|Day & Time
602 Lewisohn Hall
The city has historically served to gather and leverage what the hinterland has produced: urban crafts guilds added value to raw materials, crops and piecework were monetized, knowledge was assembled and disseminated in cities. Within sustainability studies, cities are often cited for the efficiency of their transportation, housing and supply or refuse infrastructures, but the nature of their relationship to their hinterlands in a globalized world may be underplayed. Nothing – whether a living creature or a settlement – can have a metabolic rate of zero. This course will look to the knowledge base of urban metabolism to ask questions about how cities supply and off-load their metabolic processes. We will also engage with experts in food supply, public health, water, energy and other basic components of urban metabolism.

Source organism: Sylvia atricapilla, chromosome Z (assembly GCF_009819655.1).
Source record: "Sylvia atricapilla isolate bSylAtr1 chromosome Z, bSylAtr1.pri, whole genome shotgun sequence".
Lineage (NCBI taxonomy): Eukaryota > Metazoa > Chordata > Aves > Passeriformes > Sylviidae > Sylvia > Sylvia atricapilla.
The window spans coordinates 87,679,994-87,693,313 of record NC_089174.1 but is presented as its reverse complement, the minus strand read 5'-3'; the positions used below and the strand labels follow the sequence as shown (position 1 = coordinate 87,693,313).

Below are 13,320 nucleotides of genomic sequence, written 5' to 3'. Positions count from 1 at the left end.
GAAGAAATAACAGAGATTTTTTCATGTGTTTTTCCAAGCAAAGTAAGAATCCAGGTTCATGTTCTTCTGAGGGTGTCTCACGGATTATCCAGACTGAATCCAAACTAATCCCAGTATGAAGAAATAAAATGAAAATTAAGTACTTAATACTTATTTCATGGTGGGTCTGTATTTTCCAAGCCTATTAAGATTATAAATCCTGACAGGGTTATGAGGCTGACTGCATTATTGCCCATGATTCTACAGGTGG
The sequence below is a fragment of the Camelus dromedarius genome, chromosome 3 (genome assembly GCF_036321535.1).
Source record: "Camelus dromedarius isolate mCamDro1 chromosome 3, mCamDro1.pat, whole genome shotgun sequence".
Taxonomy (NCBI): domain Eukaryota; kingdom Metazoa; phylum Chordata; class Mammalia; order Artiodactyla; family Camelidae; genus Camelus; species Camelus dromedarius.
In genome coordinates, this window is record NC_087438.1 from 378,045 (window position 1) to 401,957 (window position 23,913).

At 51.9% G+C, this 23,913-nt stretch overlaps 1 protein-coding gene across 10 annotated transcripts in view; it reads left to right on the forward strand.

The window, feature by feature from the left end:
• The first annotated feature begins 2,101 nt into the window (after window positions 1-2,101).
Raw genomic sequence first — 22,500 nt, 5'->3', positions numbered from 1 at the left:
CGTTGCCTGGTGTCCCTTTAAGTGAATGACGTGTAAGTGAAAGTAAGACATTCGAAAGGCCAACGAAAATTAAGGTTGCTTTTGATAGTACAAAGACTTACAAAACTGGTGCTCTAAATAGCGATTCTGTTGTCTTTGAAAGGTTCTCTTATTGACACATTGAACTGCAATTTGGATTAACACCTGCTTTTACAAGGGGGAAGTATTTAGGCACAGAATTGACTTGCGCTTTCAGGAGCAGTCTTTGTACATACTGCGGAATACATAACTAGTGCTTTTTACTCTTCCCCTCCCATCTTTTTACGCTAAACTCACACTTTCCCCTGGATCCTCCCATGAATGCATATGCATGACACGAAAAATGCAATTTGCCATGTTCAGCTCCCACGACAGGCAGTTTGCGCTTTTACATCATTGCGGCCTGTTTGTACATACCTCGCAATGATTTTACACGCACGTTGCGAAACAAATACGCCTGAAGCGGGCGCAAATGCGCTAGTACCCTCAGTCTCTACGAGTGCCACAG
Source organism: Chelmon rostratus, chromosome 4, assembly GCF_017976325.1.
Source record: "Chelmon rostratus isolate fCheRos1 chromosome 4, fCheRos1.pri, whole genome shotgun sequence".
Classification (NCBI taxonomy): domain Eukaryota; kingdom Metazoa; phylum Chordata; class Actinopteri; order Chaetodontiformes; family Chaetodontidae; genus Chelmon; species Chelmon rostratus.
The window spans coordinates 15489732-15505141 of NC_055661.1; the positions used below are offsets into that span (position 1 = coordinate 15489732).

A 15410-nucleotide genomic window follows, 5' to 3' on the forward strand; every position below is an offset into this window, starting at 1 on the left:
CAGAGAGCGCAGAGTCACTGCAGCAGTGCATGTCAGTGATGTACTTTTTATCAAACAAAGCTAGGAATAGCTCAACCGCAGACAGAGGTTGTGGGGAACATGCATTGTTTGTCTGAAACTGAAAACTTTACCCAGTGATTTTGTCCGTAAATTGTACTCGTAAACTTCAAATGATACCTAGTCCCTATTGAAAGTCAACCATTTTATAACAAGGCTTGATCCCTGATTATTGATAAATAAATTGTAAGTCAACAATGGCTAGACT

|7 students (20 max) as of 11:06AM Saturday, February 24, 2024
|School of Professional Studies
|Graduate Students Only. Cross-Registration opens 9/5/23